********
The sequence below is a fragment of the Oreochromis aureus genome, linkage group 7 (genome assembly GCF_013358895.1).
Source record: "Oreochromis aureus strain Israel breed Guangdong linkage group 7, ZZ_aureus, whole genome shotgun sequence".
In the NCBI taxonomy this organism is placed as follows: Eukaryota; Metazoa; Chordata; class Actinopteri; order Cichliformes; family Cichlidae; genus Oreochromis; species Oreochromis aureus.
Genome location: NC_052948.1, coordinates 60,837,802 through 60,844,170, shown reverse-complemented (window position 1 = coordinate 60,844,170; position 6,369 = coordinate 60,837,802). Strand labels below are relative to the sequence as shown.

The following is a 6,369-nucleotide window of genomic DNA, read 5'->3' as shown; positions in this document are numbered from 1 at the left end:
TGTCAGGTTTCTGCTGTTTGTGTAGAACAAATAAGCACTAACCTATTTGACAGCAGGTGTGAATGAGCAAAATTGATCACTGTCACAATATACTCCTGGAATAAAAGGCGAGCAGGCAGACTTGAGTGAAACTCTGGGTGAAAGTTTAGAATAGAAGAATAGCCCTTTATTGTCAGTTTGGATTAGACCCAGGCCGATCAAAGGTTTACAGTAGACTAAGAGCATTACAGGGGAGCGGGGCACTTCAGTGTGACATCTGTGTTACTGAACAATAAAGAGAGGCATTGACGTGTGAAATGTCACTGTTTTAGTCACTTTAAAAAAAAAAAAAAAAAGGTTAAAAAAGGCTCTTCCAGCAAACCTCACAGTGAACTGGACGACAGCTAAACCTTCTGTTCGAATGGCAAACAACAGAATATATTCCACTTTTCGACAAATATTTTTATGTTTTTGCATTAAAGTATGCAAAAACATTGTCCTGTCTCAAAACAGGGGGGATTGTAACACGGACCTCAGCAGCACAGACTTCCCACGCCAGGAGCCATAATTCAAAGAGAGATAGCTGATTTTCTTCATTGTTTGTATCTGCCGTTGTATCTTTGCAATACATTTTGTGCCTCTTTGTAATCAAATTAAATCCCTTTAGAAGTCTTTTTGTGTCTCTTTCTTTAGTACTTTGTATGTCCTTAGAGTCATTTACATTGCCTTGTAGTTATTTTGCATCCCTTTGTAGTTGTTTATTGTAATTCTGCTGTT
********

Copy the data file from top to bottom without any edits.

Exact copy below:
The sequence below is a fragment of the Oreochromis aureus genome, linkage group 7 (genome assembly GCF_013358895.1).
Source record: "Oreochromis aureus strain Israel breed Guangdong linkage group 7, ZZ_aureus, whole genome shotgun sequence".
In the NCBI taxonomy this organism is placed as follows: Eukaryota; Metazoa; Chordata; class Actinopteri; order Cichliformes; family Cichlidae; genus Oreochromis; species Oreochromis aureus.
Genome location: NC_052948.1, coordinates 60,837,802 through 60,844,170, shown reverse-complemented (window position 1 = coordinate 60,844,170; position 6,369 = coordinate 60,837,802). Strand labels below are relative to the sequence as shown.

The following is a 6,369-nucleotide window of genomic DNA, read 5'->3' as shown; positions in this document are numbered from 1 at the left end:
TGTCAGGTTTCTGCTGTTTGTGTAGAACAAATAAGCACTAACCTATTTGACAGCAGGTGTGAATGAGCAAAATTGATCACTGTCACAATATACTCCTGGAATAAAAGGCGAGCAGGCAGACTTGAGTGAAACTCTGGGTGAAAGTTTAGAATAGAAGAATAGCCCTTTATTGTCAGTTTGGATTAGACCCAGGCCGATCAAAGGTTTACAGTAGACTAAGAGCATTACAGGGGAGCGGGGCACTTCAGTGTGACATCTGTGTTACTGAACAATAAAGAGAGGCATTGACGTGTGAAATGTCACTGTTTTAGTCACTTTAAAAAAAAAAAAAAAAAGGTTAAAAAAGGCTCTTCCAGCAAACCTCACAGTGAACTGGACGACAGCTAAACCTTCTGTTCGAATGGCAAACAACAGAATATATTCCACTTTTCGACAAATATTTTTATGTTTTTGCATTAAAGTATGCAAAAACATTGTCCTGTCTCAAAACAGGGGGGATTGTAACACGGACCTCAGCAGCACAGACTTCCCACGCCAGGAGCCATAATTCAAAGAGAGATAGCTGATTTTCTTCATTGTTTGTATCTGCCGTTGTATCTTTGCAATACATTTTGTGCCTCTTTGTAATCAAATTAAATCCCTTTAGAAGTCTTTTTGTGTCTCTTTCTTTAGTACTTTGTATGTCCTTAGAGTCATTTACATTGCCTTGTAGTTATTTTGCATCCCTTTGTAGTTGTTTATTGTAATTCTGCTGTT